“We can actually strengthen that story even as we grieve the space it has left in the present,” Thaier says. “And we can begin to narrate how the client can access her relationship to her work — or [what] she found possible there — and bring that into the present. In other words, the people and experiences we love become a part of us, and we can continue to take them with us into our futures. Our relationship with them gets to continue, if we want it to.”

An existential pause

The pandemic-induced global slowdown has provided people an opportunity (even if unrequested) to examine their lives and reevaluate their priorities, Peluso says. A number of people are asking themselves if they want to get back on the treadmill of constant activity and productivity, “or do I want to start thinking about what I was saving for someday and do it now?” he says.

Regardless of whether they choose to return to the treadmill, stepping off of it even temporarily has granted many people clarity about their relationships, Peluso observes. Some have grown closer to their partners during the pandemic, whereas other couples who were gritting their teeth and staying together for the sake of the children beforehand are asking themselves whether it’s worth the price they are paying.

Some couples are reassessing how they were choosing to spend their time prepandemic, he says. “I think especially early in the pandemic, when there was a hard stop to a lot of activity, it created a window of opportunity to just build some new rituals for connection,” Peluso says. “Couples were able to do things together — tasks, projects around the house.”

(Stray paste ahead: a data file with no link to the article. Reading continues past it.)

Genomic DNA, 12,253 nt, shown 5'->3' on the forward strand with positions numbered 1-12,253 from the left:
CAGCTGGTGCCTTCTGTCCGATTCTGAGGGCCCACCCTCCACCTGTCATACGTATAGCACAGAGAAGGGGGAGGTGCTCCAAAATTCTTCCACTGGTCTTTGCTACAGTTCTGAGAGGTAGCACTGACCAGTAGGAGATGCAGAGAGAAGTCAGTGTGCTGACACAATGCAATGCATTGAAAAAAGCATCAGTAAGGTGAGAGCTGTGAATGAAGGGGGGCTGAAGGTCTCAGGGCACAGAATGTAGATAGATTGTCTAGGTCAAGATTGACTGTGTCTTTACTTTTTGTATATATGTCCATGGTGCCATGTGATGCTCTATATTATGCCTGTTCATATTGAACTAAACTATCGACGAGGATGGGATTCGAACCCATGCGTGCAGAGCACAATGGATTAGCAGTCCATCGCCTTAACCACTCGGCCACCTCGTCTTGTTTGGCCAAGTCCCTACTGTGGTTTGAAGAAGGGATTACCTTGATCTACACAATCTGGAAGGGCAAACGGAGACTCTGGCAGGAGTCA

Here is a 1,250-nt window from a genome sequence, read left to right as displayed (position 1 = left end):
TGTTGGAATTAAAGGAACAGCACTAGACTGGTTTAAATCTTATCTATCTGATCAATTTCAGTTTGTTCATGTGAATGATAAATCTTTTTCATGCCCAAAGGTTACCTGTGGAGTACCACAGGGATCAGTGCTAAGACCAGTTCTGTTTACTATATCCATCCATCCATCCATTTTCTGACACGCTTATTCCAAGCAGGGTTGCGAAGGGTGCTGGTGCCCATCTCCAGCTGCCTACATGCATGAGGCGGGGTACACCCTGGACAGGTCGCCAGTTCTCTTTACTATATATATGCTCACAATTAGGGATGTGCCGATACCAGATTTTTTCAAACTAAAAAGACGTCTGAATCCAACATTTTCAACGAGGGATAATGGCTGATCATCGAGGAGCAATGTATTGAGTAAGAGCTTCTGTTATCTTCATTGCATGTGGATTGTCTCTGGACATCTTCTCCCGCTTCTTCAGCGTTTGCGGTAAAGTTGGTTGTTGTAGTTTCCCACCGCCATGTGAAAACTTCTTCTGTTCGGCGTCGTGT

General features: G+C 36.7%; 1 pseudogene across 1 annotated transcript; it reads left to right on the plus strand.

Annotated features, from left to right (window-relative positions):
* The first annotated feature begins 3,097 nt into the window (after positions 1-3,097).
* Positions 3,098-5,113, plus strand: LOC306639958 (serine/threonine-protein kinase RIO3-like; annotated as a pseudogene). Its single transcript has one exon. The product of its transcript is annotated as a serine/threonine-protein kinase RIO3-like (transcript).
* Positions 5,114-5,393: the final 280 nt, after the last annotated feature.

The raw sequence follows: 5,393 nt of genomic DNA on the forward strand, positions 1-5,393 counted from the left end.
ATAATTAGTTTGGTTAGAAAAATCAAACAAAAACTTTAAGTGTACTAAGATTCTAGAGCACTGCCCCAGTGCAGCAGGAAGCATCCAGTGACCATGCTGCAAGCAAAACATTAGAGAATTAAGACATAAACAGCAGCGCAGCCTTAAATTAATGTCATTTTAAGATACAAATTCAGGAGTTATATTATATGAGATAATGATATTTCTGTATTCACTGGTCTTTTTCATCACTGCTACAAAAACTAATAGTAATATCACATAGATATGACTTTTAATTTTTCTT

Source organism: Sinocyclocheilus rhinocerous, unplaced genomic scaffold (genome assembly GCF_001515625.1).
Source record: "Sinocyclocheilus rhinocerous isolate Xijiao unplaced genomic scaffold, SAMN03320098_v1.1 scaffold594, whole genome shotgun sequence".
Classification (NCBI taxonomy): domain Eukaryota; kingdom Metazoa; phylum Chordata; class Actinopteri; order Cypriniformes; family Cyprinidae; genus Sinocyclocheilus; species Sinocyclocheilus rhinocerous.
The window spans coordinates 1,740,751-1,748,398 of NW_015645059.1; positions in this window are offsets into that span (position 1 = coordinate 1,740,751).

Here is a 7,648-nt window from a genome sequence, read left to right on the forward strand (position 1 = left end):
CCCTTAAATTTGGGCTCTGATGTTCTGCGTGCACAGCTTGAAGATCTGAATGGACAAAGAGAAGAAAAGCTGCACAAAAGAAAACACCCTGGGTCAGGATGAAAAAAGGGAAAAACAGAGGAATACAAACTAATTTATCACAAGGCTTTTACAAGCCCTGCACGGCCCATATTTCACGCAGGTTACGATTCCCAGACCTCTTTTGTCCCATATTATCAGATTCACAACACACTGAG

This ability to slow down — rather than charge through a list of chores — allowed some couples to rediscover pieces of each other that may have been subsumed in the daily grind, Peluso says. “For a lot of them, it forced them to look at some places where they had been neglecting relationships,” he adds.

“While this year has been incredibly challenging, it has also been an invitation,” Thaier says. “An invitation to slow down, to be together more, to take stock of what we’re doing and how we spend our time. To be at home more. To rest. To see our limitless creativity and resilience and strength. To acknowledge that our lives really could look different at a moment’s notice. To learn to be together in new ways. To be outside more. To take less for granted.”

“I wouldn’t say it’s been ‘worth it,’” she continues. “That would disrespect all of the loss and tragedy and, frankly, just wouldn’t be true. But there’s good here too. And there’s invitation in every holding pattern to see something that is waiting to be acknowledged. There’s a mirror here, if we’re willing to look into it.    

“I’m thankful for the invitation, and I’m hopeful about what’s next.”

 

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Additional resources

To learn more about the topics discussed in this article, take advantage of the following select resources offered by the American Counseling Association.